These are stories Report on Business is following Tuesday, July 8, 2014.
Labour markets bleak in central, eastern Canada
Canada’s jobs market may have rebounded faster than those of other countries, but unemployment still looks ugly everywhere east of Manitoba.
In a new report on Canada’s provinces today, Toronto-Dominion Bank forecasts that unemployment levels will remain above 7 per cent in central and Atlantic Canada until at least through 2015. And in some provinces, far above that mark.
Here’s what economists Derek Burleton and Jonathan Bendiner project: Jobless rates of 6.3 per cent and 6.1 per cent this year and next, respectively, in British Columbia, 4.4 per cent and 4.2 per cent in Alberta, 4.2 per cent and 4.1 per cent in Saskatchewan, and 5.4 per cent and 5.1 per cent in Manitoba.
The outlook is far bleaker heading east from there: 7.4 per cent and 7.1 per cent in Ontario, 7.6 per cent and 7.4 per cent in Quebec, 10 per cent and 9.6 per cent in New Brunswick, 8.8 per cent and 8.5 per cent in Nova Scotia, 11.6 per cent and 11.3 per cent in Prince Edward Island, and 11.9 per cent and 11.6 per cent in Newfoundland and Labrador.
TD expects the national jobless rate to be 7 per cent this year, and 6.7 per cent in 2015.
Statistics Canada releases its June reading of the labour market on Friday.
In May, an increase in part-time jobs pushed up employment by 26,000 but unemployment rate also edged up, to 7 per cent, as more people went looking for work.
Canada’s labour market has been weak over the past year, with job-creation of just 86,000, or 0.5 per cent, and all of it part-time, at that.
Almost six years after the collapse of Lehman Brothers, more than 1.3 million people are still without jobs.
“Labour markets and real estate in Atlantic Canada have generally been struggling this year. With the exception of New Brunswick, all provinces have recorded employment declines on a year-to-date basis,” the TD economists said.
“Public sector employment has pulled back in Newfoundland and Labrador and Prince Edward Island (PEI), while Nova Scotia has recorded widespread declines with the level of employment in the construction, professional services and trade sectors well below their year ago readings,” they said in the report.
“The overall pull back in employment in the Atlantic region is consistent with the population growth numbers which show sustained weakness across most of the region’s provinces so far this year,” they added.
Vatican bank plans further reforms
Pope Francis today launched the second stage of reforming the Vatican bank as the institution’s profit plunged.
The scandal-plagued Istituto per le Opere di Religione, which the pontiff is cleaning up aggressively, said today its 2013 profit sank to just €2.9-million, from €86.6-million a year earlier, for several reasons, including losses on its gold reserves.
“This is a time of major change in the Holy See, not only for the IOR, Cardinal-Prefect George Pell said in a statement.
“With the support of the Holy Father and the Council of Cardinals, we are creating simpler, more efficient structures for those serving the mission of the Catholic Church,” he said as the institution unveiled plans to “implement a series of changes to governance and operations that will ensure continuity of service in the context of a broader reform of the economic and administrative structures” of the Vatican.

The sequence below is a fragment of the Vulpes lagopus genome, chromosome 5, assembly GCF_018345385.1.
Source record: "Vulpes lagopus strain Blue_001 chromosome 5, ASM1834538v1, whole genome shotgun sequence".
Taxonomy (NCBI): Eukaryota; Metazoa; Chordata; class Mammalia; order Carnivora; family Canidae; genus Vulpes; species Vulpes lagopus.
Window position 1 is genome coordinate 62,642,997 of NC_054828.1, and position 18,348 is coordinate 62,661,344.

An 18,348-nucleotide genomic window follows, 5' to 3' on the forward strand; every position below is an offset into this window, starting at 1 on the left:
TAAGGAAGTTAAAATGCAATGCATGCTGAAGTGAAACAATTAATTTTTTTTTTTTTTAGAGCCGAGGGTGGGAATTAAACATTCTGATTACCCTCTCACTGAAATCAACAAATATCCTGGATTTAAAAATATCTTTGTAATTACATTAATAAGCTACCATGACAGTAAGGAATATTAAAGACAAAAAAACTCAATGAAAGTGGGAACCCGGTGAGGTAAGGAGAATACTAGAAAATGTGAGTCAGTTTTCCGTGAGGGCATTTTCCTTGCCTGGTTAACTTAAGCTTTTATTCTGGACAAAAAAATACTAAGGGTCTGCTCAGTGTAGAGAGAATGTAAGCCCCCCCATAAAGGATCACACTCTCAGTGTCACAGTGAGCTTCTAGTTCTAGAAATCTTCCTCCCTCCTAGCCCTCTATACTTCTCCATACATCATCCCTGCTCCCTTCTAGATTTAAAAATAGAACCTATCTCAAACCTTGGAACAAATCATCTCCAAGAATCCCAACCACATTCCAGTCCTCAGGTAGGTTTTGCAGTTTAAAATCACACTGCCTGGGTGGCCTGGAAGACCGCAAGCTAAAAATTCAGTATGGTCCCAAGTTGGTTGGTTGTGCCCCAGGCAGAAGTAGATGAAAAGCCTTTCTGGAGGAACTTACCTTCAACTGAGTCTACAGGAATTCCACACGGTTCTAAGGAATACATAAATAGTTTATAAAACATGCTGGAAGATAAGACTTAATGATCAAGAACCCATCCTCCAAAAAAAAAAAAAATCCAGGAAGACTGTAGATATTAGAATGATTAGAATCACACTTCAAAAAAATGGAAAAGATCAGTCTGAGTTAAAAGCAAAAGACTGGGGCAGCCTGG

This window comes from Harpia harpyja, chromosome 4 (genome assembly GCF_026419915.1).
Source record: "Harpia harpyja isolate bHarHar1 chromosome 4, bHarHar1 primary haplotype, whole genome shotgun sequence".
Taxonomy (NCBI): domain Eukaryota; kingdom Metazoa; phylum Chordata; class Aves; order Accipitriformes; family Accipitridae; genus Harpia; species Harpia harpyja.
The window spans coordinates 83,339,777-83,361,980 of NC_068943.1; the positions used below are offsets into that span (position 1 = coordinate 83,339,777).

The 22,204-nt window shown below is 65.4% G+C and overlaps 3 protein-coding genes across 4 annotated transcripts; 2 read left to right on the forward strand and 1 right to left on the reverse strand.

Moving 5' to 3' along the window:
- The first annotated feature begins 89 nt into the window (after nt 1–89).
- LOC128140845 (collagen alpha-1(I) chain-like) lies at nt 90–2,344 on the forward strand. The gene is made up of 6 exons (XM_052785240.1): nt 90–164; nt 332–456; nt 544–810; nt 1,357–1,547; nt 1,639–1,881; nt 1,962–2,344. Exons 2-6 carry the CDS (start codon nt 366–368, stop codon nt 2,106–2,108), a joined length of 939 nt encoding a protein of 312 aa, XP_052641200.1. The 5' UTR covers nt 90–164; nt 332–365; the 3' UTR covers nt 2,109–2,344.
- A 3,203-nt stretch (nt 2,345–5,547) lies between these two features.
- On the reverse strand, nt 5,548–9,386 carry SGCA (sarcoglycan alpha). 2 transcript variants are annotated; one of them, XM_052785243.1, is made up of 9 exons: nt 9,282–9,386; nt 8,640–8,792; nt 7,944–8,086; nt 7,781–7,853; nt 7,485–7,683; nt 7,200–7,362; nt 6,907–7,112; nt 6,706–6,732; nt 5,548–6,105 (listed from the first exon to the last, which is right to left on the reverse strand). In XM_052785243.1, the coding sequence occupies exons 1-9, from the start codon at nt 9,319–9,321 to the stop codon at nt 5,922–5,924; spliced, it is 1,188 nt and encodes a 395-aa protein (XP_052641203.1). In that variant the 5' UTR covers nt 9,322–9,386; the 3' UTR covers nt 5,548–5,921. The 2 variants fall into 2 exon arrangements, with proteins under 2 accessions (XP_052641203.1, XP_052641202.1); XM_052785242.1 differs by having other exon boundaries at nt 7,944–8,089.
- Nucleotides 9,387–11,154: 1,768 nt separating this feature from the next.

Device nears trials
A challenge from Bill Gates two years ago has put science on the cusp of a revolutionary, remote-controlled method of birth control.
Indeed, a new device from MicroCHIPS of Lexington, Mass., is set for preclinical trials next year, and could be available by 2018, according to Technology Review.
It’s a fascinating method that, if successful and approved, would work via an implant that would last for 16 years.
According to MIT Technology Review’s Gwen Kinkead in a report last week, the small device, which in millimeters is 20 by 20 by 7, would be implanted under a woman’s skin.
It would then send into the body 30 micrograms of levonorgestrel each day via a battery-generated current that temporarily disables a seal in the tiny containers that hold the hormone.
It turns on or off via remote control.
This all began, Ms. Kinkead writes, when Mr. Gates asked Robert Langer of the Massachusetts Institute of Technology, during a visit to his lab, if something like this could be done.
Mr. Langer, who co-founded MicroCHIPS, had already successfully tested what the company called an “implantable, wirelessly controlled and programmable microchip-based drug delivery” device.
“Gates and his colleagues asked Langer if it were feasible to create birth control that a woman could turn on and off and use for many years,” according to MIT Technology Review.
The former Microsoft Corp. kingpin and his wife, through their foundation, have supported the concept with more than $4.5-million in grants, according to other reports.
Coutu profit falls
Jean Coutu Group (PJC) Inc.’s first-quarter profit fell sharply compared to a year ago when it realized gains from divesting its interest in U.S. drugstore giant Rite Aid.
First-quarter profit was $54.1-million or 29 cents per share, compared with $108.6-million or 51 cents in the year-earlier period, The Globe and Mail's Bertrand Marotte reports.
Longueuil, Que.-based Jean Coutu said the decrease in profit is due to a gain of $54.4-million booked in the first quarter of fiscal 2014.
Analysts had been expecting first-quarter earnings per share of 30 cents.
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